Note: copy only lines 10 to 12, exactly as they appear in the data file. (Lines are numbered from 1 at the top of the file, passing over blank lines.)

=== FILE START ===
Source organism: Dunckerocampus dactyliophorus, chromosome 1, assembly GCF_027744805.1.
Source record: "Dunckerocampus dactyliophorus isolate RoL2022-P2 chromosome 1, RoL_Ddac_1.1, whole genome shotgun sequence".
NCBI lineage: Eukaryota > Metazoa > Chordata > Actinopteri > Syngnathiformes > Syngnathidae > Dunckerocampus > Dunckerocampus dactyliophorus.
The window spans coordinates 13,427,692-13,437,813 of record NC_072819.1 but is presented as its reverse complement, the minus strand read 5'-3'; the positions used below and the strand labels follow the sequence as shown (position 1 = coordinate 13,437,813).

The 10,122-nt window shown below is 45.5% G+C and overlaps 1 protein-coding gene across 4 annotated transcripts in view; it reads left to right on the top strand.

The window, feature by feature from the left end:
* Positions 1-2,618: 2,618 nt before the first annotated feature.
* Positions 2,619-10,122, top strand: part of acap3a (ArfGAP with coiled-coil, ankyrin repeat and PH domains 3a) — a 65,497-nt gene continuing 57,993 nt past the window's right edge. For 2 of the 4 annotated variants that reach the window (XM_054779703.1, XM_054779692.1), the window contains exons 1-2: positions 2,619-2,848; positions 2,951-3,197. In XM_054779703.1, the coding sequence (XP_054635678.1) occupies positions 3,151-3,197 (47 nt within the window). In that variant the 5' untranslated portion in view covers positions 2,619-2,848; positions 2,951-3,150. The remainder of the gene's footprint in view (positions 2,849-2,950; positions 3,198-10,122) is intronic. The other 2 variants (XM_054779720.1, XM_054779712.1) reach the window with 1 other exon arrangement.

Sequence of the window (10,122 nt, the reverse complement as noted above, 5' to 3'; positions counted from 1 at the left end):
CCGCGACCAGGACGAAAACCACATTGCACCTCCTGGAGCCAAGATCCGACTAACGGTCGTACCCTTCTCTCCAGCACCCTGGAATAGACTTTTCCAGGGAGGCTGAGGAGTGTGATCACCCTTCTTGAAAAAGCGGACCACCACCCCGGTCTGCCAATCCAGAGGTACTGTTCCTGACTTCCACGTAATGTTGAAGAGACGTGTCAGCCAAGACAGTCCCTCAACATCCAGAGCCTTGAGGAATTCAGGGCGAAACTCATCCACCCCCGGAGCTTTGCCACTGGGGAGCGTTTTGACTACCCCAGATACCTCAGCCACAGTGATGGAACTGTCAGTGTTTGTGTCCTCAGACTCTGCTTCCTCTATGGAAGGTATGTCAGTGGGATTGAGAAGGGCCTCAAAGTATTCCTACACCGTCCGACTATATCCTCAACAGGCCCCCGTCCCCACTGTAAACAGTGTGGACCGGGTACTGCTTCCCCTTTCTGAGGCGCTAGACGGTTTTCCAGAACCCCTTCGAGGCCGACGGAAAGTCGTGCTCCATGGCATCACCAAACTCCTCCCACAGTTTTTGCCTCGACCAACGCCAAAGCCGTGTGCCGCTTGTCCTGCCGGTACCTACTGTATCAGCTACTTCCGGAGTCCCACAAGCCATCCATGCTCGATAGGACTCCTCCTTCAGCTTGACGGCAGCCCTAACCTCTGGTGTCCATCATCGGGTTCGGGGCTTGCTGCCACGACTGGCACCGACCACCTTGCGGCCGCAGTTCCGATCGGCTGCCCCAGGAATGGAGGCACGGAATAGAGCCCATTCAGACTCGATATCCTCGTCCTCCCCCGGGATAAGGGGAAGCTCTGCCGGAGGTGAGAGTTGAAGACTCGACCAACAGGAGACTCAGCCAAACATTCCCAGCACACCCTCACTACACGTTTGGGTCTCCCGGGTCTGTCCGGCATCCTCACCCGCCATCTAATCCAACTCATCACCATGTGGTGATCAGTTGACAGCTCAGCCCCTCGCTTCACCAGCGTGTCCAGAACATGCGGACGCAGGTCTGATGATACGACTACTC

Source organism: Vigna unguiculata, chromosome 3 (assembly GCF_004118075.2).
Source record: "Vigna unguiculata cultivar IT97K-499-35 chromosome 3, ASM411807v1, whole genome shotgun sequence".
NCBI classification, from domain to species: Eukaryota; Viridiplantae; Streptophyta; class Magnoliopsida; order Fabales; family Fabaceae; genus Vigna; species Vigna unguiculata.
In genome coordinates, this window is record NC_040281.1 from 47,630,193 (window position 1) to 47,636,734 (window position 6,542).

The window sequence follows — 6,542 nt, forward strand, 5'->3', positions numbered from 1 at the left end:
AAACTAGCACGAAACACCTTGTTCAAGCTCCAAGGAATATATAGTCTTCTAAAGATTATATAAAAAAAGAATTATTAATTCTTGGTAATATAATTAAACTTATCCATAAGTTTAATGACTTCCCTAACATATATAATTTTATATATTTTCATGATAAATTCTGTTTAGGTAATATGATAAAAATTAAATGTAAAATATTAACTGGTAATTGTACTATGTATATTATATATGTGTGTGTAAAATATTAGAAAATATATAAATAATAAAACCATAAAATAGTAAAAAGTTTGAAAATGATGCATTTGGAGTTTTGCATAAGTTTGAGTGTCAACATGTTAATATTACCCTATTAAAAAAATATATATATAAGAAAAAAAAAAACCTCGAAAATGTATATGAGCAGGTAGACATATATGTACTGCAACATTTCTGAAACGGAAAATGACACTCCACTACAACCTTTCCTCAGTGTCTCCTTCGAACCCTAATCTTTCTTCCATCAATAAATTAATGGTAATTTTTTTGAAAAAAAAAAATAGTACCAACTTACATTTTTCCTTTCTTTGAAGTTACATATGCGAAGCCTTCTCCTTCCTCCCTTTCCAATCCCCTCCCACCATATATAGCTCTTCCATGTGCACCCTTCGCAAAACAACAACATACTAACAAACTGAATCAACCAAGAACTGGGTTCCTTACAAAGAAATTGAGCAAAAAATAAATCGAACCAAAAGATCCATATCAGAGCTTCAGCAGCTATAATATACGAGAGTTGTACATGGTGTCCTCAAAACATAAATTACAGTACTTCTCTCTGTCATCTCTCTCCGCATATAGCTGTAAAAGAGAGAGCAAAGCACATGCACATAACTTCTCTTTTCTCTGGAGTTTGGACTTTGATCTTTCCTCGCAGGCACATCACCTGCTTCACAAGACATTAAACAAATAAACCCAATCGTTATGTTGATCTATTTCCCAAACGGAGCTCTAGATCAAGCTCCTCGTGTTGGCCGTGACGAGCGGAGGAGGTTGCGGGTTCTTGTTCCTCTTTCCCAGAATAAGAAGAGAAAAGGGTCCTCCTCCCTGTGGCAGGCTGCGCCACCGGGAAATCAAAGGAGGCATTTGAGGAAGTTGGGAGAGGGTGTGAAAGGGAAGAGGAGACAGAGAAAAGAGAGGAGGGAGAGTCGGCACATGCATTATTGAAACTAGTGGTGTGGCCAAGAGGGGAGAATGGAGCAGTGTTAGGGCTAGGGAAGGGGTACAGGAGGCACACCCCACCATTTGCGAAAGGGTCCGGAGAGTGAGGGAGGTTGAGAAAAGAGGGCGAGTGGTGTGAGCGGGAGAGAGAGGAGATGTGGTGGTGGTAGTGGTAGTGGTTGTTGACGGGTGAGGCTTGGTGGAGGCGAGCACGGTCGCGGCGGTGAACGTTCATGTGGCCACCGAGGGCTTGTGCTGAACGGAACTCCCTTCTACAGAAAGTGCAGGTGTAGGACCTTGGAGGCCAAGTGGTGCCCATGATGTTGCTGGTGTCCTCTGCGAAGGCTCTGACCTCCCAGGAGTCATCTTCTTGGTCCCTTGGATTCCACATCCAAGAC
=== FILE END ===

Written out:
CCGCGACCAGGACGAAAACCACATTGCACCTCCTGGAGCCAAGATCCGACTAACGGTCGTACCCTTCTCTCCAGCACCCTGGAATAGACTTTTCCAGGGAGGCTGAGGAGTGTGATCACCCTTCTTGAAAAAGCGGACCACCACCCCGGTCTGCCAATCCAGAGGTACTGTTCCTGACTTCCACGTAATGTTGAAGAGACGTGTCAGCCAAGACAGTCCCTCAACATCCAGAGCCTTGAGGAATTCAGGGCGAAACTCATCCACCCCCGGAGCTTTGCCACTGGGGAGCGTTTTGACTACCCCAGATACCTCAGCCACAGTGATGGAACTGTCAGTGTTTGTGTCCTCAGACTCTGCTTCCTCTATGGAAGGTATGTCAGTGGGATTGAGAAGGGCCTCAAAGTATTCCTACACCGTCCGACTATATCCTCAACAGGCCCCCGTCCCCACTGTAAACAGTGTGGACCGGGTACTGCTTCCCCTTTCTGAGGCGCTAGACGGTTTTCCAGAACCCCTTCGAGGCCGACGGAAAGTCGTGCTCCATGGCATCACCAAACTCCTCCCACAGTTTTTGCCTCGACCAACGCCAAAGCCGTGTGCCGCTTGTCCTGCCGGTACCTACTGTATCAGCTACTTCCGGAGTCCCACAAGCCATCCATGCTCGATAGGACTCCTCCTTCAGCTTGACGGCAGCCCTAACCTCTGGTGTCCATCATCGGGTTCGGGGCTTGCTGCCACGACTGGCACCGACCACCTTGCGGCCGCAGTTCCGATCGGCTGCCCCAGGAATGGAGGCACGGAATAGAGCCCATTCAGACTCGATATCCTCGTCCTCCCCCGGGATAAGGGGAAGCTCTGCCGGAGGTGAGAGTTGAAGACTCGACCAACAGGAGACTCAGCCAAACATTCCCAGCACACCCTCACTACACGTTTGGGTCTCCCGGGTCTGTCCGGCATCCTCACCCGCCATCTAATCCAACTCATCACCATGTGGTGATCAGTTGACAGCTCAGCCCCTCGCTTCACCAGCGTGTCCAGAACATGCGGACGCAGGTCTGATGATACGACTACTC

Source organism: Vigna unguiculata, chromosome 3 (assembly GCF_004118075.2).
Source record: "Vigna unguiculata cultivar IT97K-499-35 chromosome 3, ASM411807v1, whole genome shotgun sequence".